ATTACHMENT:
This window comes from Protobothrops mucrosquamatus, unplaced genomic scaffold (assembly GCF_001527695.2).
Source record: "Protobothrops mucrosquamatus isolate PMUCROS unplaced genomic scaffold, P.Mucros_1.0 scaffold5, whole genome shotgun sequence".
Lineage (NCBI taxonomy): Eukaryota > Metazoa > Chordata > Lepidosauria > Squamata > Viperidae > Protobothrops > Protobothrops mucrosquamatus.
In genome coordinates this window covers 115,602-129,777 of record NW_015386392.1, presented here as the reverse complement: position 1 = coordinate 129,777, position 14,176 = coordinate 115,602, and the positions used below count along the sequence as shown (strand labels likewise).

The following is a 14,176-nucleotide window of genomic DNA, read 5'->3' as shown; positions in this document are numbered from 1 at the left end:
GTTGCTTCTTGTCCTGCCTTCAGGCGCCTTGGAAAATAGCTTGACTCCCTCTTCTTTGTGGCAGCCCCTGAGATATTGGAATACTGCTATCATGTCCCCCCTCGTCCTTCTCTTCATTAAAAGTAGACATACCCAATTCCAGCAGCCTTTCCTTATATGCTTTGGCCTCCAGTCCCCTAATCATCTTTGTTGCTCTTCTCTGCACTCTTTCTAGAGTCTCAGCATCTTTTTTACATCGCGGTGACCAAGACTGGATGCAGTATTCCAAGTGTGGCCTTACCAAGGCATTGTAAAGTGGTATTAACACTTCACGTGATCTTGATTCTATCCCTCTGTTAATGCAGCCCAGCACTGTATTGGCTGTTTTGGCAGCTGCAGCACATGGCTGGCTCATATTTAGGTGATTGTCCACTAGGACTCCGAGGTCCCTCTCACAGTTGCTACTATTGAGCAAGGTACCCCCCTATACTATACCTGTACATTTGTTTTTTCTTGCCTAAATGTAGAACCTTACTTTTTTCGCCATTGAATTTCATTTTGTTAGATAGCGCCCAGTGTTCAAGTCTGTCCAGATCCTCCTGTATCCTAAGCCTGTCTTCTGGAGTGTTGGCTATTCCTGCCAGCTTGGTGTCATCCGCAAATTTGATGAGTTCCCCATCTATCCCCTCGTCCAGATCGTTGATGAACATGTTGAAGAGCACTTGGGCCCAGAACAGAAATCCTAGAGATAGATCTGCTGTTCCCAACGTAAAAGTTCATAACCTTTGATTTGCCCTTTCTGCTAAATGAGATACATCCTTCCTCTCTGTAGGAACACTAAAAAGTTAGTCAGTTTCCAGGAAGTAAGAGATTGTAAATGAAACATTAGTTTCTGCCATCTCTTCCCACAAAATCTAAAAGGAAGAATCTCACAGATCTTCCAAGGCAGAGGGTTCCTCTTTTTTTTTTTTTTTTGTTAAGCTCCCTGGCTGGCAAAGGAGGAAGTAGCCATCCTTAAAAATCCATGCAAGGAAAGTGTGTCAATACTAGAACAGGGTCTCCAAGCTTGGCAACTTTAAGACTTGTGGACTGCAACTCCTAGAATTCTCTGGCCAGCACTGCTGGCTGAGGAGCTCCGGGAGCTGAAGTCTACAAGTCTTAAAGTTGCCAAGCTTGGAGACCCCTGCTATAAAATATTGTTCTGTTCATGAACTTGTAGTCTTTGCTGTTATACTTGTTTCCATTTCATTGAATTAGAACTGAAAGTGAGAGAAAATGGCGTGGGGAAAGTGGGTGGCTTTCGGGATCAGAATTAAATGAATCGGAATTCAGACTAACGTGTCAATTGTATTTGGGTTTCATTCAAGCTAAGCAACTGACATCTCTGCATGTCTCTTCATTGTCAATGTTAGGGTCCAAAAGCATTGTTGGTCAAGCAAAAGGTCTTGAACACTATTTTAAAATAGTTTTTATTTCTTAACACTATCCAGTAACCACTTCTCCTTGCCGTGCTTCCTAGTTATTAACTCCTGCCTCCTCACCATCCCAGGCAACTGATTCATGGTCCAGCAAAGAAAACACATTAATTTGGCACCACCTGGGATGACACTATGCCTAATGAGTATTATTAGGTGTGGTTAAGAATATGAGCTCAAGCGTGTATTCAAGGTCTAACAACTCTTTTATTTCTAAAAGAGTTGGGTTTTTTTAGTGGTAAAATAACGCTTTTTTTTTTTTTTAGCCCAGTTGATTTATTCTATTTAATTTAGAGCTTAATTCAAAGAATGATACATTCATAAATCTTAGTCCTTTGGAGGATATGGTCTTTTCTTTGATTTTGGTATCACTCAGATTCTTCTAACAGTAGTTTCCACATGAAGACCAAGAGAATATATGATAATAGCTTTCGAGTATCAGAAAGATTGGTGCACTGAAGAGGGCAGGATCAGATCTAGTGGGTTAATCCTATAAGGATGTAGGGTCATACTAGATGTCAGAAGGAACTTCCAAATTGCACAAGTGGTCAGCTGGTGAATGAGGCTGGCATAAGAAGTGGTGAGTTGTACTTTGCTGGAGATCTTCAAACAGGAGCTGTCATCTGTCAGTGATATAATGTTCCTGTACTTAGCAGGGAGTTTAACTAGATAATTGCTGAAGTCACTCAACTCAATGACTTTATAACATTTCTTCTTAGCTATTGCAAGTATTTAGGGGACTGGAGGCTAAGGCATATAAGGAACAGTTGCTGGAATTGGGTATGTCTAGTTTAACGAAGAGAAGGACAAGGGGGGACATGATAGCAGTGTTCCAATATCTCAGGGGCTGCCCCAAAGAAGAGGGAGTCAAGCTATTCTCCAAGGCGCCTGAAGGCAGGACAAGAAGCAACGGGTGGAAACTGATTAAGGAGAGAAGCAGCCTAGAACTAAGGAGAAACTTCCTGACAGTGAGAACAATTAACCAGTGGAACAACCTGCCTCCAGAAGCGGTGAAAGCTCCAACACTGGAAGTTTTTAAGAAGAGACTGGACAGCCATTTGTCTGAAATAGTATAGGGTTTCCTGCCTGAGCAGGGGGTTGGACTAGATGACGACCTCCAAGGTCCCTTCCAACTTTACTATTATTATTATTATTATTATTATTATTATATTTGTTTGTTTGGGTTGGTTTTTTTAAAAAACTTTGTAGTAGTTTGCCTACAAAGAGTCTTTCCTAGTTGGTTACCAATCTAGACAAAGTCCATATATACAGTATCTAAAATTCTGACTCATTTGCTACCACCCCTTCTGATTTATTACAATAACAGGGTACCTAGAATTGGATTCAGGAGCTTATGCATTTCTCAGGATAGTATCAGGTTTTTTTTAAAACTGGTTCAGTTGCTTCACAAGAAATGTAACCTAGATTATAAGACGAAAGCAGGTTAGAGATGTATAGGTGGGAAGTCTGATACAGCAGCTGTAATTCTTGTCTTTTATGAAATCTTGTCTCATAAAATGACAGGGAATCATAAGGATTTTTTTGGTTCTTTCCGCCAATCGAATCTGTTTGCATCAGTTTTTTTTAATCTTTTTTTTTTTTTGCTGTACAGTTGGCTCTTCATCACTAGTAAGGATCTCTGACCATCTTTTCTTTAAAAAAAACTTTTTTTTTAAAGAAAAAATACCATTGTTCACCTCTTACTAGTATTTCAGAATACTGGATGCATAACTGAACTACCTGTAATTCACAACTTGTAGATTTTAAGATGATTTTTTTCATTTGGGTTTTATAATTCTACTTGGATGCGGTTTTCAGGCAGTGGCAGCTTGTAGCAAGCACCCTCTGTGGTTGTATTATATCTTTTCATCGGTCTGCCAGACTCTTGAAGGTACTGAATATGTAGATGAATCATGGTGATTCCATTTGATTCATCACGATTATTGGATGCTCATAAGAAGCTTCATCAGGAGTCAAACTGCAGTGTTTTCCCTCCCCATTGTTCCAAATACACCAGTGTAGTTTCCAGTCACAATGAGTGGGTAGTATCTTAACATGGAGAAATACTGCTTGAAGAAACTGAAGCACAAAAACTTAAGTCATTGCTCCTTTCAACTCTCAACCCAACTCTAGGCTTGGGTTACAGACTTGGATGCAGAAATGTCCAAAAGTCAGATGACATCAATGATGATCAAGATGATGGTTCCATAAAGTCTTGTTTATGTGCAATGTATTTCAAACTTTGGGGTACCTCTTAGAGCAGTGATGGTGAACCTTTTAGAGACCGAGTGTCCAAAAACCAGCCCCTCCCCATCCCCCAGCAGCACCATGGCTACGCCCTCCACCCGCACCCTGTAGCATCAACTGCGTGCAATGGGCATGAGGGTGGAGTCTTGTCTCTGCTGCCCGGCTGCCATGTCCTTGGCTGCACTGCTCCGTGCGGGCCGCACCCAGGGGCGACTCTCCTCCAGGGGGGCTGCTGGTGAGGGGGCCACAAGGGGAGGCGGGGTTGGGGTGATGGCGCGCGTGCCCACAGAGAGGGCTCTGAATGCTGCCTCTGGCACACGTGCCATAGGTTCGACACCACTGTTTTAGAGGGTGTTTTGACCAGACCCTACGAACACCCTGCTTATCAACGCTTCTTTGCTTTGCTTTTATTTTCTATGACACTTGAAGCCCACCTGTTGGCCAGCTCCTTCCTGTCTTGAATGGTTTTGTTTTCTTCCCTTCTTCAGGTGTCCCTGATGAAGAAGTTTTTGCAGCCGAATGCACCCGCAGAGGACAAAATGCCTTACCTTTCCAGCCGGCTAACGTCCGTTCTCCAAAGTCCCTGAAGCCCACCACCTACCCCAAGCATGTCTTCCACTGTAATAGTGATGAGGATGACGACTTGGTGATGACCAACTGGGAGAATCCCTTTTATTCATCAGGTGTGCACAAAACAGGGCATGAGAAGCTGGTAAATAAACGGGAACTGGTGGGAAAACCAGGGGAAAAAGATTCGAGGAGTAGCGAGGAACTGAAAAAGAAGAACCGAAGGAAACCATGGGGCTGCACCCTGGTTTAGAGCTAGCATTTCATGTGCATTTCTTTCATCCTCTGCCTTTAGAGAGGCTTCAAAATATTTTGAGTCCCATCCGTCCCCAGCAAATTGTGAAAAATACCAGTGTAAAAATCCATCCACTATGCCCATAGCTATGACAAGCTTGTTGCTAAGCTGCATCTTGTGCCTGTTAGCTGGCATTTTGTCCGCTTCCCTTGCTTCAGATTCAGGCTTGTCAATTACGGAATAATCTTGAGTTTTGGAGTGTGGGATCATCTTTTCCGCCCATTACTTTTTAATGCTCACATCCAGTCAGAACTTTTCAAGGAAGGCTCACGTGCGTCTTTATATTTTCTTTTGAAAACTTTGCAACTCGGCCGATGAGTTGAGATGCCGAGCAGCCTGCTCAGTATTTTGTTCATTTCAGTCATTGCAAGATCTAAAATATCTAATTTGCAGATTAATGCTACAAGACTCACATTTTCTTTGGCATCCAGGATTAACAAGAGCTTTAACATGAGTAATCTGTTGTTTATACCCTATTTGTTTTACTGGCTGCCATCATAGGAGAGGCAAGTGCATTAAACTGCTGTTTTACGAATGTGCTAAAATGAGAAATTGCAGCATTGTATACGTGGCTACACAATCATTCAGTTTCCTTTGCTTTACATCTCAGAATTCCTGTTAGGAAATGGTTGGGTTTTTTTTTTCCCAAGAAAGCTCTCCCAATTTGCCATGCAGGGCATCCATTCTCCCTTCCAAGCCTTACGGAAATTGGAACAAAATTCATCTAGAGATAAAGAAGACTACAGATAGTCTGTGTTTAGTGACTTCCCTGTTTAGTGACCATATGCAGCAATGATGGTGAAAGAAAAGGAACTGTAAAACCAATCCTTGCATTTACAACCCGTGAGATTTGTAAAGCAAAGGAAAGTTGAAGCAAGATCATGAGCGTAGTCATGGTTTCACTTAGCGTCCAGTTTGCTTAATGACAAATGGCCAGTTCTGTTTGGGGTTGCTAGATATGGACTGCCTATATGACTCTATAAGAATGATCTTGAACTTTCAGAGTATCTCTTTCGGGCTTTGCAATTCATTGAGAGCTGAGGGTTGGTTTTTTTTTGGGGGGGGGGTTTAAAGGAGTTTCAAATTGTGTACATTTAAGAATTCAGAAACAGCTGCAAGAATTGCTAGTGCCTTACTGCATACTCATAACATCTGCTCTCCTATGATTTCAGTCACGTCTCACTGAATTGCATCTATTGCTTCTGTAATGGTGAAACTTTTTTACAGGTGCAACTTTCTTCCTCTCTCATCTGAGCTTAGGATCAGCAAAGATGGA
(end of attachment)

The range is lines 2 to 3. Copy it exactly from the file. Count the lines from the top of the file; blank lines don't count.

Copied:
Source record: "Protobothrops mucrosquamatus isolate PMUCROS unplaced genomic scaffold, P.Mucros_1.0 scaffold5, whole genome shotgun sequence".
Lineage (NCBI taxonomy): Eukaryota > Metazoa > Chordata > Lepidosauria > Squamata > Viperidae > Protobothrops > Protobothrops mucrosquamatus.